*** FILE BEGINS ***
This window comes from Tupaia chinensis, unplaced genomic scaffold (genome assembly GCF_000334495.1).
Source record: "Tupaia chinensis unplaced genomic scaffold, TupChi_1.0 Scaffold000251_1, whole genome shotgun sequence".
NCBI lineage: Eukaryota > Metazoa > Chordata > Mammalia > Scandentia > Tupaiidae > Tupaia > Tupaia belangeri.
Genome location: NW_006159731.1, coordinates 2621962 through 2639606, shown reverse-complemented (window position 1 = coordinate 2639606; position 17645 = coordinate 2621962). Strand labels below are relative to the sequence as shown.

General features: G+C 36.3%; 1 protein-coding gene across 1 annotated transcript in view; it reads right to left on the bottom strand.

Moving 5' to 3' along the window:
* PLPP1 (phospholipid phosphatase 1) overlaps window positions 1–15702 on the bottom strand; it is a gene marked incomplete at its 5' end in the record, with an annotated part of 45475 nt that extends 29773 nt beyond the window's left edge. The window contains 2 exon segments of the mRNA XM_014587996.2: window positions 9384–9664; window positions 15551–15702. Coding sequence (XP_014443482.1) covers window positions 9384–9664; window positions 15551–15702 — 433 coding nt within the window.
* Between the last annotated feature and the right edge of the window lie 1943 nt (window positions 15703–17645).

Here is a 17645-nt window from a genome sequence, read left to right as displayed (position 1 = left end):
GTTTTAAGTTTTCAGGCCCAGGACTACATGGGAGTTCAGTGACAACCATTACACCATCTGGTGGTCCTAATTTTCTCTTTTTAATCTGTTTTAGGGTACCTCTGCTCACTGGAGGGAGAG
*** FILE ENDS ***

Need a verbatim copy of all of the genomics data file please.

This window comes from Tupaia chinensis, unplaced genomic scaffold (genome assembly GCF_000334495.1).
Source record: "Tupaia chinensis unplaced genomic scaffold, TupChi_1.0 Scaffold000251_1, whole genome shotgun sequence".
NCBI lineage: Eukaryota > Metazoa > Chordata > Mammalia > Scandentia > Tupaiidae > Tupaia > Tupaia belangeri.
Genome location: NW_006159731.1, coordinates 2621962 through 2639606, shown reverse-complemented (window position 1 = coordinate 2639606; position 17645 = coordinate 2621962). Strand labels below are relative to the sequence as shown.

General features: G+C 36.3%; 1 protein-coding gene across 1 annotated transcript in view; it reads right to left on the bottom strand.

Moving 5' to 3' along the window:
* PLPP1 (phospholipid phosphatase 1) overlaps window positions 1–15702 on the bottom strand; it is a gene marked incomplete at its 5' end in the record, with an annotated part of 45475 nt that extends 29773 nt beyond the window's left edge. The window contains 2 exon segments of the mRNA XM_014587996.2: window positions 9384–9664; window positions 15551–15702. Coding sequence (XP_014443482.1) covers window positions 9384–9664; window positions 15551–15702 — 433 coding nt within the window.
* Between the last annotated feature and the right edge of the window lie 1943 nt (window positions 15703–17645).

Here is a 17645-nt window from a genome sequence, read left to right as displayed (position 1 = left end):
GTTTTAAGTTTTCAGGCCCAGGACTACATGGGAGTTCAGTGACAACCATTACACCATCTGGTGGTCCTAATTTTCTCTTTTTAATCTGTTTTAGGGTACCTCTGCTCACTGGAGGGAGAG